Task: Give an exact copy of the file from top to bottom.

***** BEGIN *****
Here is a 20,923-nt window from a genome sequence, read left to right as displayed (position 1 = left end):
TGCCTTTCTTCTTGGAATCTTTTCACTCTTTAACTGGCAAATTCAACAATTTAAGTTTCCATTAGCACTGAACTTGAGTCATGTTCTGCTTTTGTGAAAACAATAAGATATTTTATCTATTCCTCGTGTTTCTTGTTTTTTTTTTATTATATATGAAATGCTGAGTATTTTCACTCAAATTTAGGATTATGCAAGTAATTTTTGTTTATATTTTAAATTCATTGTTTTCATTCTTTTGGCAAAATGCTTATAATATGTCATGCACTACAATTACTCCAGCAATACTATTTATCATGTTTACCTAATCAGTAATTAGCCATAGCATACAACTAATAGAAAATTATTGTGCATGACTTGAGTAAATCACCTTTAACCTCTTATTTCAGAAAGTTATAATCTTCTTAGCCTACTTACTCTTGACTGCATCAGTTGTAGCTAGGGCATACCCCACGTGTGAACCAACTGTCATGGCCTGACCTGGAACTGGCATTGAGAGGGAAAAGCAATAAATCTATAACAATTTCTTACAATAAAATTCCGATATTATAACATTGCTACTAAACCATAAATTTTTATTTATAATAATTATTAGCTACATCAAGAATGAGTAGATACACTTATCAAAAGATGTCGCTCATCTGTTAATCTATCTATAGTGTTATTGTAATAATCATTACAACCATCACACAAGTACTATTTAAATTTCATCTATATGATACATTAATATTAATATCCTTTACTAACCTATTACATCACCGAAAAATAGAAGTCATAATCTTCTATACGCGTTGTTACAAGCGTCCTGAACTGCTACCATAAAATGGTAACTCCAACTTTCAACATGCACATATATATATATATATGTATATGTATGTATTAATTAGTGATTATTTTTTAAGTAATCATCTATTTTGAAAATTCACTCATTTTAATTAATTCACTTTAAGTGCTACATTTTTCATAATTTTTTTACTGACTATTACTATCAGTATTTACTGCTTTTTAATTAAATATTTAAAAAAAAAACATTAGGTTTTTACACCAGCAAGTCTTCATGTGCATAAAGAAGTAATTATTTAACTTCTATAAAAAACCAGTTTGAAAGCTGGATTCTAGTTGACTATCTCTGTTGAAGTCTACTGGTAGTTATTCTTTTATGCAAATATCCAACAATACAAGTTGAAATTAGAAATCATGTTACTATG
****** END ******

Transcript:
Here is a 20,923-nt window from a genome sequence, read left to right as displayed (position 1 = left end):
TGCCTTTCTTCTTGGAATCTTTTCACTCTTTAACTGGCAAATTCAACAATTTAAGTTTCCATTAGCACTGAACTTGAGTCATGTTCTGCTTTTGTGAAAACAATAAGATATTTTATCTATTCCTCGTGTTTCTTGTTTTTTTTTTATTATATATGAAATGCTGAGTATTTTCACTCAAATTTAGGATTATGCAAGTAATTTTTGTTTATATTTTAAATTCATTGTTTTCATTCTTTTGGCAAAATGCTTATAATATGTCATGCACTACAATTACTCCAGCAATACTATTTATCATGTTTACCTAATCAGTAATTAGCCATAGCATACAACTAATAGAAAATTATTGTGCATGACTTGAGTAAATCACCTTTAACCTCTTATTTCAGAAAGTTATAATCTTCTTAGCCTACTTACTCTTGACTGCATCAGTTGTAGCTAGGGCATACCCCACGTGTGAACCAACTGTCATGGCCTGACCTGGAACTGGCATTGAGAGGGAAAAGCAATAAATCTATAACAATTTCTTACAATAAAATTCCGATATTATAACATTGCTACTAAACCATAAATTTTTATTTATAATAATTATTAGCTACATCAAGAATGAGTAGATACACTTATCAAAAGATGTCGCTCATCTGTTAATCTATCTATAGTGTTATTGTAATAATCATTACAACCATCACACAAGTACTATTTAAATTTCATCTATATGATACATTAATATTAATATCCTTTACTAACCTATTACATCACCGAAAAATAGAAGTCATAATCTTCTATACGCGTTGTTACAAGCGTCCTGAACTGCTACCATAAAATGGTAACTCCAACTTTCAACATGCACATATATATATATATATGTATATGTATGTATTAATTAGTGATTATTTTTTAAGTAATCATCTATTTTGAAAATTCACTCATTTTAATTAATTCACTTTAAGTGCTACATTTTTCATAATTTTTTTACTGACTATTACTATCAGTATTTACTGCTTTTTAATTAAATATTTAAAAAAAAAACATTAGGTTTTTACACCAGCAAGTCTTCATGTGCATAAAGAAGTAATTATTTAACTTCTATAAAAAACCAGTTTGAAAGCTGGATTCTAGTTGACTATCTCTGTTGAAGTCTACTGGTAGTTATTCTTTTATGCAAATATCCAACAATACAAGTTGAAATTAGAAATCATGTTACTATG